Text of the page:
Photo update 4: What’s in the forest and what’s under the bridge?

Here’s a long overdue photo update on the species of mammals photographed by our Reconyx camera traps in the Kenyir Wildlife Corridor Project.

While other camera traps used by our friends in WWF-Malaysia have flash that captures award-winning photos of wildlife and allow you to identify animal individuals to get density estimates, covert cameras such as ours may decrease the likelihood of your camera being destroyed by irritable elephants or encroachers who want souvenirs – it all depends on the objective of your study. In this project, we are mainly interested to know the species present in the forests and the species utilising viaducts over fixed time periods.

Fortunately, these camera traps are password-protected and have built-in cameras that would be of no use to a thief. Our cameras have been out for 3 months in the forests and we are happy to report the cameras retrieved so far were healthy and dry. Here are photos of several interesting species recorded from the forests and beneath the viaducts. Enjoy!

Interesting mammals recorded in forests

Clouded leopard (Neofelis nebulosa) © Rimba – Acik, Dahar, Paul, Reuben and William

For the rest of the photos… Continue reading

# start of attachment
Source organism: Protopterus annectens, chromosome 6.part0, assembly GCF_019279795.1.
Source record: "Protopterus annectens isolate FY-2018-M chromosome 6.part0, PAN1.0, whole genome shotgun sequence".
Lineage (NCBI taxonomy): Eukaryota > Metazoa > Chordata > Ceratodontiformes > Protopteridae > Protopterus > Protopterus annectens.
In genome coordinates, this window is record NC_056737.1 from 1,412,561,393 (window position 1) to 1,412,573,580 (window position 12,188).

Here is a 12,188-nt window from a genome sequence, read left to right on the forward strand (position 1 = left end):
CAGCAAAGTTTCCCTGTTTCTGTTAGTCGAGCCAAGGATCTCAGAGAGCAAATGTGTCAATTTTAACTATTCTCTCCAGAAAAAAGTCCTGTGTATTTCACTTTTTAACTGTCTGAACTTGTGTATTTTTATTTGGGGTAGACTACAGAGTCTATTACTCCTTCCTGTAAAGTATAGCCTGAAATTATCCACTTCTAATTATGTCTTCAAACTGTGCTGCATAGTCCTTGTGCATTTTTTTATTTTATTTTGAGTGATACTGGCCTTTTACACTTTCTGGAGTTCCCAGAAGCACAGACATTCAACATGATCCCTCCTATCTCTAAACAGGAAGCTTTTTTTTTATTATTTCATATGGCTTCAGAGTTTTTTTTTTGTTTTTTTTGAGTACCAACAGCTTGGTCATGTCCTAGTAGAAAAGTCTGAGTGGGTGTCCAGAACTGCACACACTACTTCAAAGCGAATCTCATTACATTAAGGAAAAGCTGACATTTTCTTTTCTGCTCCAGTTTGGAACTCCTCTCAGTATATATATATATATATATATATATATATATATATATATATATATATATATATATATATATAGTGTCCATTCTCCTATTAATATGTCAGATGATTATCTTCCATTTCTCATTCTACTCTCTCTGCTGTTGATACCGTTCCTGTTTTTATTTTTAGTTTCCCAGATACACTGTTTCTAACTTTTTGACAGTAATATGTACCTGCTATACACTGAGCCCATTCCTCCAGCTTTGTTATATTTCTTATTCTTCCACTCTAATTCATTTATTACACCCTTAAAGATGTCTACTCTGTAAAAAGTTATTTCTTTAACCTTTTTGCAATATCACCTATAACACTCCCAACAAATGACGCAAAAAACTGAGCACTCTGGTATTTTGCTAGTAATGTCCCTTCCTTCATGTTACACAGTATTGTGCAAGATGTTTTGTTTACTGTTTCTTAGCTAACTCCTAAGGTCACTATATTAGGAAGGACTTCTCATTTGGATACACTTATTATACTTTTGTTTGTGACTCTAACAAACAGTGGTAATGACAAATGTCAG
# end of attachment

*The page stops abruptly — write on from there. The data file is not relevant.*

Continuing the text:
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Toolbox update 3: Extracting data from MakerNote

This one is for all you biologists using cameras or camera traps out here! Certain cameras and camera traps, such as those from Reconyx, now store much of the image data in binary format in MakerNote. Apart from the Date and Time, which are the most important information we need for data analyses, Reconyx camera trap pictures have additional information such as Temperature and Moon Phases (see below).

Reconyx camera trap photo of a Malayan Sunbear using a viaduct in the Kenyir Wildlife Corridor. © Rimba

Unfortunately,  the data in MakerNote is not readily extracted Continue reading

Photo update 3: My first, but definitely not the last, time to Kuala Terengganu

This time around, we’re happy to feature an extra-special update for you…one of our newest volunteers, Miss Chan Xiu Li, made a trip aaall the way from Singapore to visit the Rimba research station in Kampung Basung, Terengganu. She’s documented her experience and impressions in the form of a photo-essay. We thought Xiu Li’s photos were so compelling, they had to be put up on our website! Read on to find out about Xiu Li’s volunteer experience!

(All photos copyrighted to Chan Xiu Li. Words on the photos are quotes taken from Alphabeat’s ‘Into The Jungle’).

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